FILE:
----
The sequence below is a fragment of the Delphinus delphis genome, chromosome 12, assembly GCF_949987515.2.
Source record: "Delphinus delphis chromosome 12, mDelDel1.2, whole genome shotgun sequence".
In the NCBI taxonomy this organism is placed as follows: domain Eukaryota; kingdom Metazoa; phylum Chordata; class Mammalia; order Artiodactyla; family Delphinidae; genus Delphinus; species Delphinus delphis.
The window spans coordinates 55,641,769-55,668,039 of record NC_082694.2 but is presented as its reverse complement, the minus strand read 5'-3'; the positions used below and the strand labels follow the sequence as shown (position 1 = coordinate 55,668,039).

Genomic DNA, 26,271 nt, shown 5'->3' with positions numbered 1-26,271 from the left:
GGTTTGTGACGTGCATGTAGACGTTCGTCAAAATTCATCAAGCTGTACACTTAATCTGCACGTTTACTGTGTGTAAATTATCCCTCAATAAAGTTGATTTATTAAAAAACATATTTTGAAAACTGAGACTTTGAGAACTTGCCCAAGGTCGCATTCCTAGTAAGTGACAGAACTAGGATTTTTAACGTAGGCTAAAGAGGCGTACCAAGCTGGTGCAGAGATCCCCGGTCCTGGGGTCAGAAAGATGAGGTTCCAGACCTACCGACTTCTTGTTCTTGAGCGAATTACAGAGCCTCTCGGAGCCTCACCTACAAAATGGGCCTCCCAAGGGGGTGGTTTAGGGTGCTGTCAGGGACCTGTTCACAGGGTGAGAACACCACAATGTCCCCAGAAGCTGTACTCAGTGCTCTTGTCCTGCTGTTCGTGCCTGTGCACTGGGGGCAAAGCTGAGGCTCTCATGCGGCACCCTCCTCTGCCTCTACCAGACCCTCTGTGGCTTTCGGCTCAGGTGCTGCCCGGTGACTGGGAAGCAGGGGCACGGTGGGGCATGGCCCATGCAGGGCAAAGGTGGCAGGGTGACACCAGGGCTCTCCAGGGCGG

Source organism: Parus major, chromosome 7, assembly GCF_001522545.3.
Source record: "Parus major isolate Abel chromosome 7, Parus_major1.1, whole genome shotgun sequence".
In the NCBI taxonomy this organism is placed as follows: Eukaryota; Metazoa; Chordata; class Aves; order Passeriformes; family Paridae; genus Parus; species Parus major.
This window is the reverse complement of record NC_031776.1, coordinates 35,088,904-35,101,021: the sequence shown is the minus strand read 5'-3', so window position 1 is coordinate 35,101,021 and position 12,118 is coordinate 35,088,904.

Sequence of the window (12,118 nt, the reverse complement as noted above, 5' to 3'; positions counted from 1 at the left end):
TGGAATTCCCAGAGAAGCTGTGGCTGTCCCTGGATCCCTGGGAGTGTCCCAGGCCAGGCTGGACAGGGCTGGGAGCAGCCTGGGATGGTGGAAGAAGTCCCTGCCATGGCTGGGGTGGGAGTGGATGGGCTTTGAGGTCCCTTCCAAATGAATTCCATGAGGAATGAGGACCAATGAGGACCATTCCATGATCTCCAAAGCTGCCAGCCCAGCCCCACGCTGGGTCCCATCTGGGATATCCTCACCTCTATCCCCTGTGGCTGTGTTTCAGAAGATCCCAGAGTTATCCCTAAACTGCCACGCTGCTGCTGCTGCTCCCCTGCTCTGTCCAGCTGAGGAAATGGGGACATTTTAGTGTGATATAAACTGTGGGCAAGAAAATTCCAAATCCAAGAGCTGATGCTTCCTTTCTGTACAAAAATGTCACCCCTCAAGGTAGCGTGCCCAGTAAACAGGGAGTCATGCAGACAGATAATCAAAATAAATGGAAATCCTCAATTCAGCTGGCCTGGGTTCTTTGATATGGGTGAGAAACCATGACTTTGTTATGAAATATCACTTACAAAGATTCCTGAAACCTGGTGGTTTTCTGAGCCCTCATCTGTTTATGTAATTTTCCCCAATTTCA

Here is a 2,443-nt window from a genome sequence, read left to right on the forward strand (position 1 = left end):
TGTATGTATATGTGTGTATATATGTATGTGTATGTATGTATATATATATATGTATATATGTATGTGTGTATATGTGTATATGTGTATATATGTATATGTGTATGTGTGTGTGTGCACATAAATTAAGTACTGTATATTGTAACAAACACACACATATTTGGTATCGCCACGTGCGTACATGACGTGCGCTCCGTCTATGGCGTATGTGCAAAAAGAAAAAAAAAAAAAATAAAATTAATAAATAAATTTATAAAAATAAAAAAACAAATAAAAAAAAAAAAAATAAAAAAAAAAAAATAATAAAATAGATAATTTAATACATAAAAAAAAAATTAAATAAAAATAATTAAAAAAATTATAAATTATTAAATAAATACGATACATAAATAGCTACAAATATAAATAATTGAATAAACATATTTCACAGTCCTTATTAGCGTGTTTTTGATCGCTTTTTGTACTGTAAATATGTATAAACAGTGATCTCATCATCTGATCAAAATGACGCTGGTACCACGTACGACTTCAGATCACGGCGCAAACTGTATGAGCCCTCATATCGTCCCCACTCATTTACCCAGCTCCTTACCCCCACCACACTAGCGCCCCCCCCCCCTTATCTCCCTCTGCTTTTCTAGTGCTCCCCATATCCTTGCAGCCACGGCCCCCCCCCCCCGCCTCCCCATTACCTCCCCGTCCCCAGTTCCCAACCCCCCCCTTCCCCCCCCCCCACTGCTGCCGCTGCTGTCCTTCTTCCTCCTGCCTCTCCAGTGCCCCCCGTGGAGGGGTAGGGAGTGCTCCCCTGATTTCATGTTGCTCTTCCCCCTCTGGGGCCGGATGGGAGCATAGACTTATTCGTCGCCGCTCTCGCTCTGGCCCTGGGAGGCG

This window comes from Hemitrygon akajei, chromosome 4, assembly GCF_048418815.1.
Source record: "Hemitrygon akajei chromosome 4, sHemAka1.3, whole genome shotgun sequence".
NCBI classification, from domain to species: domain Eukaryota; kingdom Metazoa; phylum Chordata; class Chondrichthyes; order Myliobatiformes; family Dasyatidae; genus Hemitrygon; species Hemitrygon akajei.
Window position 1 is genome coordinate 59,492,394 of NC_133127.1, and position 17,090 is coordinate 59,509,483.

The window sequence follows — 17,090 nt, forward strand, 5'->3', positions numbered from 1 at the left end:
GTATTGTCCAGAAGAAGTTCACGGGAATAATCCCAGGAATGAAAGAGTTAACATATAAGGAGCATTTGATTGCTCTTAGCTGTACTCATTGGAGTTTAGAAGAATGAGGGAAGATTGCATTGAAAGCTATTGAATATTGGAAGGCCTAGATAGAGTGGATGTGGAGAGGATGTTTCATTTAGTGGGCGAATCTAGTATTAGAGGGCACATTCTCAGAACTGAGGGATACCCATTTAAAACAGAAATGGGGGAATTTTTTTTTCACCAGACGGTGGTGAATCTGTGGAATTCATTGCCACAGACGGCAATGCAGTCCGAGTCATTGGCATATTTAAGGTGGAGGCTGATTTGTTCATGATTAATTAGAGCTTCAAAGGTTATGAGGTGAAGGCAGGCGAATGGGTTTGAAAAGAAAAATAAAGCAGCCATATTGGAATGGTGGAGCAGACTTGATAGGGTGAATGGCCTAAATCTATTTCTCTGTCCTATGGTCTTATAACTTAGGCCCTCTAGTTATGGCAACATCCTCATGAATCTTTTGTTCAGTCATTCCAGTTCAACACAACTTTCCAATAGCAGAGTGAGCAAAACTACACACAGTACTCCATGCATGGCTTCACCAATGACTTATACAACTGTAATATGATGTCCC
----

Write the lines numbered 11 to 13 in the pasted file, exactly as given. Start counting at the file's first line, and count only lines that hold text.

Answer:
Sequence of the window (12,118 nt, the reverse complement as noted above, 5' to 3'; positions counted from 1 at the left end):
TGGAATTCCCAGAGAAGCTGTGGCTGTCCCTGGATCCCTGGGAGTGTCCCAGGCCAGGCTGGACAGGGCTGGGAGCAGCCTGGGATGGTGGAAGAAGTCCCTGCCATGGCTGGGGTGGGAGTGGATGGGCTTTGAGGTCCCTTCCAAATGAATTCCATGAGGAATGAGGACCAATGAGGACCATTCCATGATCTCCAAAGCTGCCAGCCCAGCCCCACGCTGGGTCCCATCTGGGATATCCTCACCTCTATCCCCTGTGGCTGTGTTTCAGAAGATCCCAGAGTTATCCCTAAACTGCCACGCTGCTGCTGCTGCTCCCCTGCTCTGTCCAGCTGAGGAAATGGGGACATTTTAGTGTGATATAAACTGTGGGCAAGAAAATTCCAAATCCAAGAGCTGATGCTTCCTTTCTGTACAAAAATGTCACCCCTCAAGGTAGCGTGCCCAGTAAACAGGGAGTCATGCAGACAGATAATCAAAATAAATGGAAATCCTCAATTCAGCTGGCCTGGGTTCTTTGATATGGGTGAGAAACCATGACTTTGTTATGAAATATCACTTACAAAGATTCCTGAAACCTGGTGGTTTTCTGAGCCCTCATCTGTTTATGTAATTTTCCCCAATTTCA

Here is a 2,443-nt window from a genome sequence, read left to right on the forward strand (position 1 = left end):